Check out web sites these web sites:
    **Veterans Against the Iraq War at http://www.vaiw.org/vet
    **Iraq Veterans Against the War at http://www.ivaw.net/

    – MCH, USN ’70-74
    “Support the troops, oppose the policy.”

  • i am not sure, does a filibuster reqire that a senator keep talking while he has the the floor? the movie mr. deeds goes to washington, depicts that. apparently Senator Byrd was very good at filibustering.reading any literature . Lyndon LaRouche . is he still around? didnt he spend some time in the joint? lary

  • Howard

    “active duty military who are currently risking their lives, running the war in Iraq, and overwhelmingly in support of it.’

    Active duty military are not in a position to discredit what the military is doing. Their sole responsibility is to obey the commander-in-chief.

    Veterans are in a better position to judge our political actions.

    Is there a consensus among veterans as to what they think about preemptive wars?

    Has there been a scientific poll?

    Most I know agree with me.

  • MCH

    Re comment #93;

    This coming from the same guy who equates traffic fatalities to being killed in combat…

  • MCH likes veterans a lot. He just doesn’t have equal respect for the active duty military who are currently risking their lives, running the war in Iraq, and overwhelmingly in support of it. Their opinions have no value to him at all. Your opinion only counts if you’re a veteran who’s turned against the miitary.


  • Justin Berry

    Neither are veterans MCH, doesnt that automatically negate any comment they could make?
    Both of them are of age to have been eligible for Vietnam how did they get out of service?
    While they dont advocate sending anyone to war they sure seem to enjoy the fruits of others blood, sweat, and tears.

    Who should be entitled to make the decision to go to war? Are we to be limited to only the choice of veterans or pacifists for Commander in chief?

  • Nancy

    Politicians don’t even acknowledge challenges from people in their actual physical presence; witness Fearless Leader Dubya Bush, who conveniently ignores any question not already pre-answered for him by his staff during press conferences. Why anybody bothers to go or ask is beyond me, since he never responds.

  • MCH

    “You also forgot to list jane fonda and a few more Celebrities.Although the left can claim the great war hero mikey moore as one of their figureheads.”

    Different list altogether, since jane fonda and mikey moore don’t advocate sending others overseas to risk life and limb, fighting their battles for them.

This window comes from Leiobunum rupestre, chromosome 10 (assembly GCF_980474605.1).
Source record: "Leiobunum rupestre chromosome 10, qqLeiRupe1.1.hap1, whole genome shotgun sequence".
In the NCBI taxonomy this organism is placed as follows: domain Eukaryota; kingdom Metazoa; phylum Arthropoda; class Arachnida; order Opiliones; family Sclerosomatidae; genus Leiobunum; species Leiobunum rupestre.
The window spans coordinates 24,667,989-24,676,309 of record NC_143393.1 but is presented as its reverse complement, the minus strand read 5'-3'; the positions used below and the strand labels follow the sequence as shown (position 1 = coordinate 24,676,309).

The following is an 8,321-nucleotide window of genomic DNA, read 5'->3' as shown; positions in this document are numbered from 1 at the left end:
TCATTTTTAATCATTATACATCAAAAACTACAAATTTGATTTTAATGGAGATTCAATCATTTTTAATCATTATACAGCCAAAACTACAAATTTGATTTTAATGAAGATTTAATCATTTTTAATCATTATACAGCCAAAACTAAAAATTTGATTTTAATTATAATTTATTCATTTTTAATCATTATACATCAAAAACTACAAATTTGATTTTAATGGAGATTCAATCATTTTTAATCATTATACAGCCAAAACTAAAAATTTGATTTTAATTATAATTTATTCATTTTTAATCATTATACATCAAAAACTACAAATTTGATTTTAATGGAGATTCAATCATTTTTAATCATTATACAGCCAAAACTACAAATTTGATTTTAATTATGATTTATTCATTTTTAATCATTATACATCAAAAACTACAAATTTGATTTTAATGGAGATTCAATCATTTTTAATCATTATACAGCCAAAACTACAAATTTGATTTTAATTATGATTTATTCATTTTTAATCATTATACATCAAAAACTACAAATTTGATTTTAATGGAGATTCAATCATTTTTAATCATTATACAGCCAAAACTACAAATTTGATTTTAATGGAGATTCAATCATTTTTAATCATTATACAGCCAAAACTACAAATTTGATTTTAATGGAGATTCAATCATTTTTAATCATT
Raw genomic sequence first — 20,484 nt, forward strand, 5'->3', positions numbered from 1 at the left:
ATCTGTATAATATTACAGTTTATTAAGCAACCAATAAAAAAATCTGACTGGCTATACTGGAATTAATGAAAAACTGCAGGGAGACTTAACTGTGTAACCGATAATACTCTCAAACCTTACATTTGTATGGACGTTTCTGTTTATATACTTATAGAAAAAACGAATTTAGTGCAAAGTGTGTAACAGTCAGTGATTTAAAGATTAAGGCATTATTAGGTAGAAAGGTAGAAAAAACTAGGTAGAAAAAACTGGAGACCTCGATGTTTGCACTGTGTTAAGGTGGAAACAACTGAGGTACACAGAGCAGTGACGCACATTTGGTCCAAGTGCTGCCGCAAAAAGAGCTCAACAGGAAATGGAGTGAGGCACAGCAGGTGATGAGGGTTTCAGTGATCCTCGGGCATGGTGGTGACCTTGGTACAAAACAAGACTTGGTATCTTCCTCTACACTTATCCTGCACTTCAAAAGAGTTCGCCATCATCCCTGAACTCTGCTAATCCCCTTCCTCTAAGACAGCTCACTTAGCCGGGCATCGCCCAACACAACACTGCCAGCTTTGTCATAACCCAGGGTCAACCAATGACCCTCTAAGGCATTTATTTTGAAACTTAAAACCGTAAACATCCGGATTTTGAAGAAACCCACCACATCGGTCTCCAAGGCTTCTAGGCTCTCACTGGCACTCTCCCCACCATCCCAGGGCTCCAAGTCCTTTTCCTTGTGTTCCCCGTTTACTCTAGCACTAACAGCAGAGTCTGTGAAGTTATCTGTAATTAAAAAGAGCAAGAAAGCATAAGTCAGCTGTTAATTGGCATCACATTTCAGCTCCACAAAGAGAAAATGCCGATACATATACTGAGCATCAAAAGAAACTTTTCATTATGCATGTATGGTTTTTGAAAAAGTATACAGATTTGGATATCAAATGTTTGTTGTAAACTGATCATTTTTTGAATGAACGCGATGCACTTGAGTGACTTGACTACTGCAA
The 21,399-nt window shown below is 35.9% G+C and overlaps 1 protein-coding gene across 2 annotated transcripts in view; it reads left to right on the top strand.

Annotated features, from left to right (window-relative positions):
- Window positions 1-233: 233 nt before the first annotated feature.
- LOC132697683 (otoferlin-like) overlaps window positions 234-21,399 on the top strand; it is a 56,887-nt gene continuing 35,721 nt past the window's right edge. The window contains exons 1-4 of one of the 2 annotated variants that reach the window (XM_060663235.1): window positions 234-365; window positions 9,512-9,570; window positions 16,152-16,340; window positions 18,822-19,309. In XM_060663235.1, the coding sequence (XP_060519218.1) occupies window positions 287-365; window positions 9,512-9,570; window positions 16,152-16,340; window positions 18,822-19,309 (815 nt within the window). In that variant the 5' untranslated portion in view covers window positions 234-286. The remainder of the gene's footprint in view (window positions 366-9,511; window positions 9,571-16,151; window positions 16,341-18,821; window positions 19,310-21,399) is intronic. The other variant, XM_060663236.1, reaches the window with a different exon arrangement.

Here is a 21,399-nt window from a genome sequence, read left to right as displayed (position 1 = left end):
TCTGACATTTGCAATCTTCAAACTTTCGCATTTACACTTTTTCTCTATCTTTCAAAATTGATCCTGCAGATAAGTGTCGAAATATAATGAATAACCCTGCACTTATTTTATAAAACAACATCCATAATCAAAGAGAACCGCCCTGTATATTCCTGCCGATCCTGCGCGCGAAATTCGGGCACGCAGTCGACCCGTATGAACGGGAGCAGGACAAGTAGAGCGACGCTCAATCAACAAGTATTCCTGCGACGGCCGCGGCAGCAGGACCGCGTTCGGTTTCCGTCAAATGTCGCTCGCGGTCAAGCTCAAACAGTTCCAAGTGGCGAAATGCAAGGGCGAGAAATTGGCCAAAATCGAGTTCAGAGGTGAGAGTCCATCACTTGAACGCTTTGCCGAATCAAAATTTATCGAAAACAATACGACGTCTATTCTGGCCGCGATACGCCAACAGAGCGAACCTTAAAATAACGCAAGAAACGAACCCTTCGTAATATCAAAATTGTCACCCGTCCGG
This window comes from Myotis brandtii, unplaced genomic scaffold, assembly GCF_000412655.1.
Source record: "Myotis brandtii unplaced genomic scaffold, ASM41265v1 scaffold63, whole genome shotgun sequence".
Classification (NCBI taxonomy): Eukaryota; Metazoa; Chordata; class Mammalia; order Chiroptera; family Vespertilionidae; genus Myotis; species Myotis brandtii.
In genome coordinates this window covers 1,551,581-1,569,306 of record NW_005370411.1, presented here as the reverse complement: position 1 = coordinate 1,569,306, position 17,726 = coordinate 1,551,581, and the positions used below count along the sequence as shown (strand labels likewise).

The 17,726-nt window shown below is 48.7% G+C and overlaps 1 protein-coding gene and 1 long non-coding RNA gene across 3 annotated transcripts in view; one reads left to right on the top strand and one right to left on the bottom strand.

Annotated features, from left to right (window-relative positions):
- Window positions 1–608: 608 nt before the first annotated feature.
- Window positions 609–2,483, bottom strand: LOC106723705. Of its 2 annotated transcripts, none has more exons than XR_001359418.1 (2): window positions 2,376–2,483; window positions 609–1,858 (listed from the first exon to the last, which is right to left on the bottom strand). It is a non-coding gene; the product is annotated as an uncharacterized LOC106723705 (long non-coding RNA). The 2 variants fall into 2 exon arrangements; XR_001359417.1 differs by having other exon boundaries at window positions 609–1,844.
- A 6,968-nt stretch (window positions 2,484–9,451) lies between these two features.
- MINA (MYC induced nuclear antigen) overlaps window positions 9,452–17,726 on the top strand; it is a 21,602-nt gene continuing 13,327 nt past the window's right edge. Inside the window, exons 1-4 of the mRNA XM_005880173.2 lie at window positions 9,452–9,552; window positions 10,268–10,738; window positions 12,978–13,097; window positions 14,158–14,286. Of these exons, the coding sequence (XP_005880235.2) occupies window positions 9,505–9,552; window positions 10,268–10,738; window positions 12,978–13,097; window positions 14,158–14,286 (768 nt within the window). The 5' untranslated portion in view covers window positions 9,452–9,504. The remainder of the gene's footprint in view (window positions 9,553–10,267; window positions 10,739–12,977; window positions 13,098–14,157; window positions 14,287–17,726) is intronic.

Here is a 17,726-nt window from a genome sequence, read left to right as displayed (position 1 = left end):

• Justin Berry

    That is true but from what Ive seen, politicians dont tend to acknowledge challenges from radio hosts. Which is sad because I believe there are a lot of voters to be reached by interaction. The politicians who do appear on the shows pay lip service and forget before they leave the studio or hang up the phone.

  • Nancy

    LaRouche is a nutcase, but on this rare occasion, when he started lambasting congress, it got my attention and my approval, even if I didn’t agree on why. It just felt good to hear someone – anyone – use language that blunt when addressing congress in public on the radio.

  • Justin Berry

    No, I dont listen to Larouche. I also tend to change the station when any host goes on a rant about either side, as they tend to lose objectivity. Most of the talk show hosts claim to have open and honest communications but if someone calls in with an opposing view point they interrupt, talk over, label them and hang-up.

    Micheal Savage is one of the worst.

  • Nancy

    BTW, a propos of neither side, has anyone else heard the radio ads of Lyndon LaRouche? Normally I just shrug him off, but I have to admit I really like it when he gets fired up & accuses both sides of congress of being cowardly and lazy! You go, Lyndie!

  • Justin Berry

    Gonzo you and I both know that no administration will abandon the agenda of their constituents for anything. As they say ” dance with the one that brung ya”.

    Saddled with mccarthy? true.
    Embrace mccarthy the way the left embraces fonda,moore? false.

  • Nancy

    But the Right will always be saddled with one of the all-time greats: Senator Joseph McCarthy. The Right will never live him down.

  • gonzo marx

    Justin sez…
    *Bush will serve the purpose for which he was elected. That being to serve the interests of the Conserative Christians.*

    and here i had thought the purpose was to “defend and uphold the Constitution of the United States”?

    so, which is it?

    and after the quoted statement, how are we supposed to take anything YOU say seriously?

    dangerous times, folks


  • Justin Berry

    Yes, you left Nugent off.

    You also forgot to list jane fonda and a few more Celebrities.Although the left can claim the great war hero mikey moore as one of their figureheads.

  • He may have pissed on their graves, but you sir shook off the last few drops by leaving Ted Nugent off your list.

  • Justin Berry